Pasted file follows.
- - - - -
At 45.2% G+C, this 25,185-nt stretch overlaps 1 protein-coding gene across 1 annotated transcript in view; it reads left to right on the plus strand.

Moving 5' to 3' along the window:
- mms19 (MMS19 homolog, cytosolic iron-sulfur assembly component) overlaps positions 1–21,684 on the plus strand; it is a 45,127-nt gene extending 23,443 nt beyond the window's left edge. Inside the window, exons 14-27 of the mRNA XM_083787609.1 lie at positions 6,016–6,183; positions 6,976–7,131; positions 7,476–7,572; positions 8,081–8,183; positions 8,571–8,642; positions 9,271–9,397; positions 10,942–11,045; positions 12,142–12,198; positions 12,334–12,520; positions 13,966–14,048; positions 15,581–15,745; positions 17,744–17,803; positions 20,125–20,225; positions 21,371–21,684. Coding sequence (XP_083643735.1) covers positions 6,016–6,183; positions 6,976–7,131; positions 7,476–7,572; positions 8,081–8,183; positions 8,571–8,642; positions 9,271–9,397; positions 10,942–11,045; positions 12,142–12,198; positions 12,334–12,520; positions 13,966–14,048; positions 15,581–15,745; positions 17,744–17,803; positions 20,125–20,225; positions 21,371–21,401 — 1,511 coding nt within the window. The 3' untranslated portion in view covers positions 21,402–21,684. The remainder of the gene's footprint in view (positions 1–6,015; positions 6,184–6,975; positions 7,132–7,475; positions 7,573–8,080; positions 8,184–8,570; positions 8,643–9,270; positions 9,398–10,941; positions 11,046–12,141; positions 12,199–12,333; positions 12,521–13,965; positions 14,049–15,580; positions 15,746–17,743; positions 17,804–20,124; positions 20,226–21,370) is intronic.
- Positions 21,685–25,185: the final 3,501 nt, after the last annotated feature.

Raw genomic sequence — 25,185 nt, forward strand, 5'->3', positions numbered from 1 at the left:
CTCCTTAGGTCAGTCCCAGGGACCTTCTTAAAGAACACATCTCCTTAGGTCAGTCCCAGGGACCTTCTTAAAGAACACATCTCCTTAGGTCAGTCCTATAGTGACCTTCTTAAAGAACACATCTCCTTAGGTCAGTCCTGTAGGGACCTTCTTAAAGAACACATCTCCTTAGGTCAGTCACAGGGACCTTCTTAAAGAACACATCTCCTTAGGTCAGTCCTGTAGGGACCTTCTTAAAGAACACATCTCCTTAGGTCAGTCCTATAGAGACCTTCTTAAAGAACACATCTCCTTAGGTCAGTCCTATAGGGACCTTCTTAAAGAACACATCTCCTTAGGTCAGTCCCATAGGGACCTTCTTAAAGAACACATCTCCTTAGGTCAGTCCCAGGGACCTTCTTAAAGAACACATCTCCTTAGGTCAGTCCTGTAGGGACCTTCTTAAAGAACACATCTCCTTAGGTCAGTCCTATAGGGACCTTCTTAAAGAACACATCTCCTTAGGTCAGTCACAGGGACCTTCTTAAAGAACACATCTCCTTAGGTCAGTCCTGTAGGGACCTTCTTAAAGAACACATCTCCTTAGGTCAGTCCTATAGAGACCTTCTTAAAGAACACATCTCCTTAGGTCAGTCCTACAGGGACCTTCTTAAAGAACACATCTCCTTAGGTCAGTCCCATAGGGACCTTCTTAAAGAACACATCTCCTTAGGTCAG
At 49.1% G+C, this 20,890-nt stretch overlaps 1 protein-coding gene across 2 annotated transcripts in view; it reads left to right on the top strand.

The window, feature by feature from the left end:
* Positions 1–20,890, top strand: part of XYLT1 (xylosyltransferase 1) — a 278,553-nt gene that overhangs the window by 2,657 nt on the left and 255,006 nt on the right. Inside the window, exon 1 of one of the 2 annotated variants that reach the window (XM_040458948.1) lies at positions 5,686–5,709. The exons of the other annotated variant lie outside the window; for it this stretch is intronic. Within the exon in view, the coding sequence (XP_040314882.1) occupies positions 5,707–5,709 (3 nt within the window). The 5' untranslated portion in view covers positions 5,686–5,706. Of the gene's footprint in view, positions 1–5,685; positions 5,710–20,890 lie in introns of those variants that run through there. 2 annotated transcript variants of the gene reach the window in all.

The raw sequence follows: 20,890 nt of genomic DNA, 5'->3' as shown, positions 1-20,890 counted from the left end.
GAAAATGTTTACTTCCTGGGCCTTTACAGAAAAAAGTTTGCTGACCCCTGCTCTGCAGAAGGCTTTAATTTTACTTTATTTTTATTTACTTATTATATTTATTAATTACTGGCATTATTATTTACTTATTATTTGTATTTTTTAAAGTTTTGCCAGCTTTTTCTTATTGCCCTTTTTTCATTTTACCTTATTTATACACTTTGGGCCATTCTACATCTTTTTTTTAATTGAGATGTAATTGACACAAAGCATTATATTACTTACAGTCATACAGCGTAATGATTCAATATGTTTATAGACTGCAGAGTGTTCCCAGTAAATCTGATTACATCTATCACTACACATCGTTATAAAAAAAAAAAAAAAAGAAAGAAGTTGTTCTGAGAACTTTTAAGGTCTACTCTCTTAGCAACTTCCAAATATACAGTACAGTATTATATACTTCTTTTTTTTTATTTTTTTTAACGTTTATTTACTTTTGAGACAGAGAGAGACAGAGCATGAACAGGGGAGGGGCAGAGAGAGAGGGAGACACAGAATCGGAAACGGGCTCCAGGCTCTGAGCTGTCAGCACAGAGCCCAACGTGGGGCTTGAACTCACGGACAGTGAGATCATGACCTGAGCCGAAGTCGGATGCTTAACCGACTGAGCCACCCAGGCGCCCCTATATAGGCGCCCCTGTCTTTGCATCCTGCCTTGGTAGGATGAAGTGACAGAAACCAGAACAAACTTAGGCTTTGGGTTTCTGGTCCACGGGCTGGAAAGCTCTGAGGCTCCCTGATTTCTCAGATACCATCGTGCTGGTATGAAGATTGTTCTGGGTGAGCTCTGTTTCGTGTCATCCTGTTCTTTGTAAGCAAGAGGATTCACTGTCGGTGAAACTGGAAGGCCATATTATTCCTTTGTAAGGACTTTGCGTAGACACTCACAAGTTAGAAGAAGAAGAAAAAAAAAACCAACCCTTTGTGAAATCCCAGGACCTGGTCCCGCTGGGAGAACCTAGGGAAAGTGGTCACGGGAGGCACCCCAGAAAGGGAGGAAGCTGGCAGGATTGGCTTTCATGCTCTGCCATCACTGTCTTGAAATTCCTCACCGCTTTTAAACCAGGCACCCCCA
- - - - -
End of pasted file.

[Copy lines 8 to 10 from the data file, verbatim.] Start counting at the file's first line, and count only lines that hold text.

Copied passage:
The window, feature by feature from the left end:
* Positions 1–20,890, top strand: part of XYLT1 (xylosyltransferase 1) — a 278,553-nt gene that overhangs the window by 2,657 nt on the left and 255,006 nt on the right. Inside the window, exon 1 of one of the 2 annotated variants that reach the window (XM_040458948.1) lies at positions 5,686–5,709. The exons of the other annotated variant lie outside the window; for it this stretch is intronic. Within the exon in view, the coding sequence (XP_040314882.1) occupies positions 5,707–5,709 (3 nt within the window). The 5' untranslated portion in view covers positions 5,686–5,706. Of the gene's footprint in view, positions 1–5,685; positions 5,710–20,890 lie in introns of those variants that run through there. 2 annotated transcript variants of the gene reach the window in all.

The raw sequence follows: 20,890 nt of genomic DNA, 5'->3' as shown, positions 1-20,890 counted from the left end.